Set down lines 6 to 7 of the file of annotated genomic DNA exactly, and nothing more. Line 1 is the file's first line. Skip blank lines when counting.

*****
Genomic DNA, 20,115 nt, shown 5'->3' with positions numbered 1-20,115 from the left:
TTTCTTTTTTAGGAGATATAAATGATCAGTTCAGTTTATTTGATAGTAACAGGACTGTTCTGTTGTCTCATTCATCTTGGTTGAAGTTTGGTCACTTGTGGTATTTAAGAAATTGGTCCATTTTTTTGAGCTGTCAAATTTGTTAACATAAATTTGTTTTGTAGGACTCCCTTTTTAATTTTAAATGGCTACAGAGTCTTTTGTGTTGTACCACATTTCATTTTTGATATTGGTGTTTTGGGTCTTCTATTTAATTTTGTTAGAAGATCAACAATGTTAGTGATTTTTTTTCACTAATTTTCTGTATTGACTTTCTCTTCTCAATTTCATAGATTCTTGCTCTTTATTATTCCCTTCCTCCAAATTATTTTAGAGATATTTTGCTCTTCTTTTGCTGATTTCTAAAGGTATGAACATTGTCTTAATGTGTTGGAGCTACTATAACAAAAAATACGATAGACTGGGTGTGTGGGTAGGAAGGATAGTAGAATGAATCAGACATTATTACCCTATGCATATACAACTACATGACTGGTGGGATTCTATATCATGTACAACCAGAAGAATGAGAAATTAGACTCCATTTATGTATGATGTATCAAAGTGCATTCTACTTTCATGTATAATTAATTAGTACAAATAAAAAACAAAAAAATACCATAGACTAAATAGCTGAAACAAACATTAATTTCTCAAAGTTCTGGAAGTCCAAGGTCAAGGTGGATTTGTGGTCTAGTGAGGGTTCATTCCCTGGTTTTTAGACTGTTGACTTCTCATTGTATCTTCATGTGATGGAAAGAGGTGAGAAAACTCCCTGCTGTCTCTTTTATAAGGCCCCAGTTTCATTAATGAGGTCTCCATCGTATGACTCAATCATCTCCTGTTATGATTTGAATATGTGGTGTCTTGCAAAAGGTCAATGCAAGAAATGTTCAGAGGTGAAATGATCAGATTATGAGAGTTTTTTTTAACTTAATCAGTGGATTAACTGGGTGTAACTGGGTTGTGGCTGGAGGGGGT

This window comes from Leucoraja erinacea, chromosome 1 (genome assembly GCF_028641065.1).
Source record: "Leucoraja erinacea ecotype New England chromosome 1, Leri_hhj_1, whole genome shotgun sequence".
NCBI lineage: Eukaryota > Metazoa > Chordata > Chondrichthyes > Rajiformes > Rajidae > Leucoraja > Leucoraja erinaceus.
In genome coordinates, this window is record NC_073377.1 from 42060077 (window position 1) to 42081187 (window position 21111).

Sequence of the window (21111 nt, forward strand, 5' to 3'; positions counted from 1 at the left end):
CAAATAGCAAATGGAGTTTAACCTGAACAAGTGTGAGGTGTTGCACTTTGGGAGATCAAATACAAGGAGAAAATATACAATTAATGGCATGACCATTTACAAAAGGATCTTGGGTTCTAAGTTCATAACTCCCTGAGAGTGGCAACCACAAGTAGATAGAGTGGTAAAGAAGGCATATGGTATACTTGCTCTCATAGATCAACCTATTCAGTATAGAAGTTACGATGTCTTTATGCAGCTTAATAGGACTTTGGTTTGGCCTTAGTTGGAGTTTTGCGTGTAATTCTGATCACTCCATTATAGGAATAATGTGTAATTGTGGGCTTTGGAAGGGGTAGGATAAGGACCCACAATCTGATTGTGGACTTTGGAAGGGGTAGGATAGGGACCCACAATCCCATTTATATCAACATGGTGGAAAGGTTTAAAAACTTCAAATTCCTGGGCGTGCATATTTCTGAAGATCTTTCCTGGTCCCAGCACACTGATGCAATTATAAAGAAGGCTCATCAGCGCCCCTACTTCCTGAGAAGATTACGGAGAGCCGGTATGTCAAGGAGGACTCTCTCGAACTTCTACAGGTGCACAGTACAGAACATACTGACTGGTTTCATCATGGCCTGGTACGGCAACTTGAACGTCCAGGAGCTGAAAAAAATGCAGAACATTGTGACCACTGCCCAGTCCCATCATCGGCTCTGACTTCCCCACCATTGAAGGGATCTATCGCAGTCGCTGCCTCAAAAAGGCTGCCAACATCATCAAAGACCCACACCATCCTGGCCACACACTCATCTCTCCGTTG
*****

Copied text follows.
In genome coordinates, this window is record NC_073377.1 from 42060077 (window position 1) to 42081187 (window position 21111).

Sequence of the window (21111 nt, forward strand, 5' to 3'; positions counted from 1 at the left end):